Wednesday, August 16, 2006
Pop music critic Jody Rosen writes in Slate that as if no one realized that Johnny Cash was really in Show Business and that it's his mission to point it out. Such is the strain of producing weekly columns where some little-discussed
"issue" or controversy with an iconic musician has to be brought to our attention and addressed with varying degrees of make believe alarm.
We've had a snippy, chatty, snarky little stretch recently by David Yaffe about Bob Dylan's interest in Alicia Keyes in particular and strong black women in general, leaving out the salient point that Dylan and the objects of his affection are, we assume, consenting adults engaged in attractions that have harmed no one, nor resulted in theft, destruction of property, or anyone being arrested. Yet Yaffe brought us a "scoop" every other news outlet overlooked or ignored, and his analysis of this decades long habit showed us ...exactly what? Only that Yaffe managed to get Dylan and Keyes mentioned in the same headline on the sheerest of reasons , and presented an outline of Dylan's career that was virtually pointless and dull. That's a hard trick, considering the subject.
Rosen on whether Cash's late recordings amount to cheese rests on the teetering premise that a musician cannot be a Celebrity and an Artist as well; citing hi jinks with The Monkees (or reciting corny poems with shlockmeister Rod McKuen) are things that come with the territory, and it ought not surprise anyone that Cash's best work , which is impressive and large , obscures the admittedly cheesier tasks done in the name of show business.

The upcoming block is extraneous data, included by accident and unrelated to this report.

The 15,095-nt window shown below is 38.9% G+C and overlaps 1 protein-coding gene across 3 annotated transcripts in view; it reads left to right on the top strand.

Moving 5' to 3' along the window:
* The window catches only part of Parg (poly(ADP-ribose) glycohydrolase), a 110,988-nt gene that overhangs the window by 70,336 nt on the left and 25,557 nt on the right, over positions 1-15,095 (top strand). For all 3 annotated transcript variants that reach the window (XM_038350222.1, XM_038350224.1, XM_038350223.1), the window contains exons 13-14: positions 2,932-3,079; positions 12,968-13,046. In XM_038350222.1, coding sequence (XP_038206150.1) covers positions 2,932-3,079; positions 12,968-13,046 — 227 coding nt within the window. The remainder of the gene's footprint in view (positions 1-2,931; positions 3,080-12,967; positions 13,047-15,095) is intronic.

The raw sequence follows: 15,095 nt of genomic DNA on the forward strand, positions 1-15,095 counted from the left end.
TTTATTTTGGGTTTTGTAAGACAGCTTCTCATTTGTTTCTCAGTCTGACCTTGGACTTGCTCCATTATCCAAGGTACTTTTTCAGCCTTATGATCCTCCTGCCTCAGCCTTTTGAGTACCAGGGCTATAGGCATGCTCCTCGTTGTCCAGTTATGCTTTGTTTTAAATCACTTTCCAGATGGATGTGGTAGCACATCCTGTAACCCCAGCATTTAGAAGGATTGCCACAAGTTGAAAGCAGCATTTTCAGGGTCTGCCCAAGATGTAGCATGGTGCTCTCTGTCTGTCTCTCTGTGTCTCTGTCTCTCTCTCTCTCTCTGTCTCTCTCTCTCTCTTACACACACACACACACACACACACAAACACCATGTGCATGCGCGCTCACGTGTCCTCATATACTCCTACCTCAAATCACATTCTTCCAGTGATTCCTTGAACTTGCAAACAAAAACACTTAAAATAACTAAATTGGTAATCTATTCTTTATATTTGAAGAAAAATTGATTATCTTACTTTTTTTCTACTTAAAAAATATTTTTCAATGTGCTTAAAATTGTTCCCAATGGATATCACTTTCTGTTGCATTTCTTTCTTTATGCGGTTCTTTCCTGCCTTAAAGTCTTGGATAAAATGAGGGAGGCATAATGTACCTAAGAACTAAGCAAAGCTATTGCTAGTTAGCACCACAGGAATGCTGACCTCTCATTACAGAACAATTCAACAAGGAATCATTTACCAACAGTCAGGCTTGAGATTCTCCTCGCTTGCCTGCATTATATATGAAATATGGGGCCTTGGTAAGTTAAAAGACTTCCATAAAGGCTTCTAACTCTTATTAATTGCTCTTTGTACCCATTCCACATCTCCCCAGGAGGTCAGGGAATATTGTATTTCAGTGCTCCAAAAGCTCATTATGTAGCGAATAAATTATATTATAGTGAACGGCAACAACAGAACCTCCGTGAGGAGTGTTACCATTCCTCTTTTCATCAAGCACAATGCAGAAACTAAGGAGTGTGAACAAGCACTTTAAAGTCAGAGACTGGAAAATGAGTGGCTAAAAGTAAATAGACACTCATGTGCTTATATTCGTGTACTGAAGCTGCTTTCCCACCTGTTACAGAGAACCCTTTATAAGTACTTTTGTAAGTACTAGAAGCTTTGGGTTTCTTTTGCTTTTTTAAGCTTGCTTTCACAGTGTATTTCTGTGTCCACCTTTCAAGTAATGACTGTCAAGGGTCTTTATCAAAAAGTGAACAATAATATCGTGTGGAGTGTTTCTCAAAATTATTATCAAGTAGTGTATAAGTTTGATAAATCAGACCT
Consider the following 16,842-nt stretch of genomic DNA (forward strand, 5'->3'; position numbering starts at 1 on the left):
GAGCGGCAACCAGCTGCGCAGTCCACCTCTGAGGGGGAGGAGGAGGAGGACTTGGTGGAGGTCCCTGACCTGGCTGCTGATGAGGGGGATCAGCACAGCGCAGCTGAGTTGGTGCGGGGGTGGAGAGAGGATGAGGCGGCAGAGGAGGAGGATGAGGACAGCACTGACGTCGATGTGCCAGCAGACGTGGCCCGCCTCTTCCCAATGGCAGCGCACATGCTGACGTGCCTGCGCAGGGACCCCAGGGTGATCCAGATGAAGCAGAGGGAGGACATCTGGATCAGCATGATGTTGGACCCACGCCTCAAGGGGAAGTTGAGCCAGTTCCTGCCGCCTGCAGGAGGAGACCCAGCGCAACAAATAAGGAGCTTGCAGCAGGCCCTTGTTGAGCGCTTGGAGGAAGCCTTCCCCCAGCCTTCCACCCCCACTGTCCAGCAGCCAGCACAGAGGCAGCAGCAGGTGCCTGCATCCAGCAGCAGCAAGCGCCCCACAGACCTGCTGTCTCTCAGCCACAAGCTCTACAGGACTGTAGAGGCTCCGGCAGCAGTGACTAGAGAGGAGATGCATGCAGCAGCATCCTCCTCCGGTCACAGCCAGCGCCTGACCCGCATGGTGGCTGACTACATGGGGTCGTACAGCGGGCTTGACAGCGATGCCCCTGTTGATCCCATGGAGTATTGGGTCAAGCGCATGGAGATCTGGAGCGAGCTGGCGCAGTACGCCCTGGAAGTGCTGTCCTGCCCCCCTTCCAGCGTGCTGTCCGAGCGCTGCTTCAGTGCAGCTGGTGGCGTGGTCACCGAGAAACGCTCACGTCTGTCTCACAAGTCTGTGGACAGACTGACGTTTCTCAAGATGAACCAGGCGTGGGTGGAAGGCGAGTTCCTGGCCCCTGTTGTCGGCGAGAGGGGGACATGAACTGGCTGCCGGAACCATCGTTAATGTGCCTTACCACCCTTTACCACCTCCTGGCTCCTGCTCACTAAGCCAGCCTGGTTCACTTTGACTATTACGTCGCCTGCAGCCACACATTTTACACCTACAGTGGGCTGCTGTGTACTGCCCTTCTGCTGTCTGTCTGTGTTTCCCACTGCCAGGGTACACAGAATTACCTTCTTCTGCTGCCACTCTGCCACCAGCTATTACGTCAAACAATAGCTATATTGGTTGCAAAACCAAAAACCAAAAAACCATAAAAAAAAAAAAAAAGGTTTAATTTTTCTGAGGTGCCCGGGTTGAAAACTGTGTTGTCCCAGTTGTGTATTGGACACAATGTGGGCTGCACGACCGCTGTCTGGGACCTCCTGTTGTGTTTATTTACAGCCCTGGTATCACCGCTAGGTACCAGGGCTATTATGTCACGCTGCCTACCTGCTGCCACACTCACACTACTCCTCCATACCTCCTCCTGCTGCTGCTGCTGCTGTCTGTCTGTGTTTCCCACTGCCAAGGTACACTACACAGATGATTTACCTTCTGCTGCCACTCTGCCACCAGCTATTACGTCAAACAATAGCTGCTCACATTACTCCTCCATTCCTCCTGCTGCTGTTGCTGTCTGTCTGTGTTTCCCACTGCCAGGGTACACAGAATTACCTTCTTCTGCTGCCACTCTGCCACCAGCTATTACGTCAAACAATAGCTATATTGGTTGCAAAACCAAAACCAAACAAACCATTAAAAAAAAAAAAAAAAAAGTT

Comparing the marketing of Cash to the bloated, grandiose and drunken belligerent tough guyism
of late Sinatra misses everything you can name, whether it's the bus, the boat,or the point, if there was one to begin with.The examples presented are anything but cheesy; what's remarkable is the restraint in framing a taciturn icon's accumulating reputation as Great American Musician.
All work simply and effectively with qualities, virtues and image Cash has always had all these decades, variations on The Man In Black and the ongoing themes of sin, redemption, honor and the lack of it.Decorated and posed and framed and lit just so, yes, but the effect is classy by it's lack of baroque excess. Sinatra's presentation of self in his declining years, let us say, was a continual "fuck you" of self assertion (to use Robert Christgau's line) through which he took pride in his fuck ups, his infidelities, his crudeness, his dalliance with Mafia goons and brushed them off with the maudlin bathos of "My Way". Sinatra's reputation of being one of America's greatest pop singers, ever, takes on a foul stench that won't abate, like a dumpster in the back of a food market.